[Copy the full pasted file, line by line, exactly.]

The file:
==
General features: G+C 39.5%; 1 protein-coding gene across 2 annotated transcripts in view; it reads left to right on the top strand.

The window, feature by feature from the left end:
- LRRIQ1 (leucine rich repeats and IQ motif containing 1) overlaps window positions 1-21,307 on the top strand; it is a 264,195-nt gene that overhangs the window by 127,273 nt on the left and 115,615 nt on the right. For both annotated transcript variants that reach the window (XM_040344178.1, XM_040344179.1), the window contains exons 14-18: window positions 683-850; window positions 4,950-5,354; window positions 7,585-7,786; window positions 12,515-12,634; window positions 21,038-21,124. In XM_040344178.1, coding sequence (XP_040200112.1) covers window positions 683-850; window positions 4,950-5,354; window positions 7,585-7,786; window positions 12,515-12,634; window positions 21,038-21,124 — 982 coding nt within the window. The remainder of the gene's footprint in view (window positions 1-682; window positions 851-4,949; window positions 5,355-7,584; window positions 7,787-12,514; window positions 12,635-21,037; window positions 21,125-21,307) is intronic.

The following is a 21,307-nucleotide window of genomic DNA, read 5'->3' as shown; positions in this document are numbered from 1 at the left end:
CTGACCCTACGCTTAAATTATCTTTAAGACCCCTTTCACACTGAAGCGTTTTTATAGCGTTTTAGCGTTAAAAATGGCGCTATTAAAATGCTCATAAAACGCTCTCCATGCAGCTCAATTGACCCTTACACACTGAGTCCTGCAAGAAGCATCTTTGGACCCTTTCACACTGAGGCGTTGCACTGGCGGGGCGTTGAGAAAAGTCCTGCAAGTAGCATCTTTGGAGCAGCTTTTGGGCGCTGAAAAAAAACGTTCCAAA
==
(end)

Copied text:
General features: G+C 39.5%; 1 protein-coding gene across 2 annotated transcripts in view; it reads left to right on the top strand.

The window, feature by feature from the left end:
- LRRIQ1 (leucine rich repeats and IQ motif containing 1) overlaps window positions 1-21,307 on the top strand; it is a 264,195-nt gene that overhangs the window by 127,273 nt on the left and 115,615 nt on the right. For both annotated transcript variants that reach the window (XM_040344178.1, XM_040344179.1), the window contains exons 14-18: window positions 683-850; window positions 4,950-5,354; window positions 7,585-7,786; window positions 12,515-12,634; window positions 21,038-21,124. In XM_040344178.1, coding sequence (XP_040200112.1) covers window positions 683-850; window positions 4,950-5,354; window positions 7,585-7,786; window positions 12,515-12,634; window positions 21,038-21,124 — 982 coding nt within the window. The remainder of the gene's footprint in view (window positions 1-682; window positions 851-4,949; window positions 5,355-7,584; window positions 7,787-12,514; window positions 12,635-21,037; window positions 21,125-21,307) is intronic.

The following is a 21,307-nucleotide window of genomic DNA, read 5'->3' as shown; positions in this document are numbered from 1 at the left end:
CTGACCCTACGCTTAAATTATCTTTAAGACCCCTTTCACACTGAAGCGTTTTTATAGCGTTTTAGCGTTAAAAATGGCGCTATTAAAATGCTCATAAAACGCTCTCCATGCAGCTCAATTGACCCTTACACACTGAGTCCTGCAAGAAGCATCTTTGGACCCTTTCACACTGAGGCGTTGCACTGGCGGGGCGTTGAGAAAAGTCCTGCAAGTAGCATCTTTGGAGCAGCTTTTGGGCGCTGAAAAAAAACGTTCCAAA